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Internet Security Glossary.
R. Shirey. May 2000.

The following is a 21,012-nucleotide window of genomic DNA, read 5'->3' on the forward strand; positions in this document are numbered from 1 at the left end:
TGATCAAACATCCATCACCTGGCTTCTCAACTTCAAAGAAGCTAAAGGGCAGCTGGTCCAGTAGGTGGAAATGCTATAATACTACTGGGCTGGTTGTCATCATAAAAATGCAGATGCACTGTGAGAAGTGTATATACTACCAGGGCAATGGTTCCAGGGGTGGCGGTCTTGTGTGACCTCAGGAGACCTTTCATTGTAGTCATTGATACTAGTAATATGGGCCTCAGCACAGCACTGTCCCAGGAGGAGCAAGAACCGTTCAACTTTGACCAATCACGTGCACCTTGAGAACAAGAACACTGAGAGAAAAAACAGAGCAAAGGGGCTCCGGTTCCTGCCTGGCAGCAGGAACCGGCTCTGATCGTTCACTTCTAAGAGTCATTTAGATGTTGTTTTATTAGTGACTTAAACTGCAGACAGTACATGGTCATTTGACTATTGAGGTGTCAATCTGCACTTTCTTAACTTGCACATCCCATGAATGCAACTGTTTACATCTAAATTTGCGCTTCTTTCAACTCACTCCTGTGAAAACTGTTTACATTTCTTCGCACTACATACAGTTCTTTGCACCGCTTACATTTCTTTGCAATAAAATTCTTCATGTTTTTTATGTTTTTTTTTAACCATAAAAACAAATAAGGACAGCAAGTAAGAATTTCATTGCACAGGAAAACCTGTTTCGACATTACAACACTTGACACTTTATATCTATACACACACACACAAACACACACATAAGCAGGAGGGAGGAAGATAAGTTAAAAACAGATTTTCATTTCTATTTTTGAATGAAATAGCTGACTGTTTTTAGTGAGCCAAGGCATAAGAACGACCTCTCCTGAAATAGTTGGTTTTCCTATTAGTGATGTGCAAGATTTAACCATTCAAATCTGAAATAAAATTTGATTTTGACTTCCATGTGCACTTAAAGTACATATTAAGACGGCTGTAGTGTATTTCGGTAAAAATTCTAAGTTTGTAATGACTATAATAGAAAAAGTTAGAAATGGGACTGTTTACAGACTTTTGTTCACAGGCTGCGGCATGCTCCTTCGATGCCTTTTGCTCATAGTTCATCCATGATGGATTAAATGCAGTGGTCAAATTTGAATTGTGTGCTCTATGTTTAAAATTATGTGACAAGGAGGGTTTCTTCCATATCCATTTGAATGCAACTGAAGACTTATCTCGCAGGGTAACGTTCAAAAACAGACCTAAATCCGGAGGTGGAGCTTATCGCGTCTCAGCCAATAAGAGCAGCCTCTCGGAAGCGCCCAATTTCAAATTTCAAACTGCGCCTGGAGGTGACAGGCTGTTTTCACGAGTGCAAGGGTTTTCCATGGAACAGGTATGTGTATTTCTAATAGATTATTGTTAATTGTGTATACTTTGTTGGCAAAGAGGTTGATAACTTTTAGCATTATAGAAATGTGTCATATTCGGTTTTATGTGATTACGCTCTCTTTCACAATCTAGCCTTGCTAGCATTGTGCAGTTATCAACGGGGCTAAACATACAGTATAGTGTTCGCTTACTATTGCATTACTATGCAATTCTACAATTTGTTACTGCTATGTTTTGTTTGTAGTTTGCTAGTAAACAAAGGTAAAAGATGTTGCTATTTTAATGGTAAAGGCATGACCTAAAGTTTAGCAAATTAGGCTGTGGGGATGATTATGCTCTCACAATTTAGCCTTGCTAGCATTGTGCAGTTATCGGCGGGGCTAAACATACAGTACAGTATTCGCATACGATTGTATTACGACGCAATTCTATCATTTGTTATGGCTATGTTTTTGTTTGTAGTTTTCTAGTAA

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Network Working Group R. Shirey Request for Comments: 2828 GTE / BBN Technologies FYI: 36 May 2000 Category: Informational Internet Security Glossary Status of this Memo This memo provides information for the Internet community. It does not specify an Internet standard of any kind. Distribution of this memo is unlimited. Copyright Notice Copyright (C) The Internet Society (2000). All Rights Reserved. Abstract This Glossary (191 pages of definitions and 13 pages of references) provides abbreviations, explanations, and recommendations for use of information system security terminology. The intent is to improve the comprehensibility of writing that deals with Internet security, particularly Internet Standards documents (ISDs). To avoid confusion, ISDs should use the same term or definition whenever the same concept is mentioned. To improve international understanding, ISDs should use terms in their plainest, dictionary sense. ISDs should use terms established in standards documents and other well-founded publications and should avoid substituting private or newly made-up terms. ISDs should avoid terms that are proprietary or otherwise favor a particular vendor, or that create a bias toward a particular security technology or mechanism versus other, competing techniques that already exist or might be developed in the future. Shirey Informational [Page 1]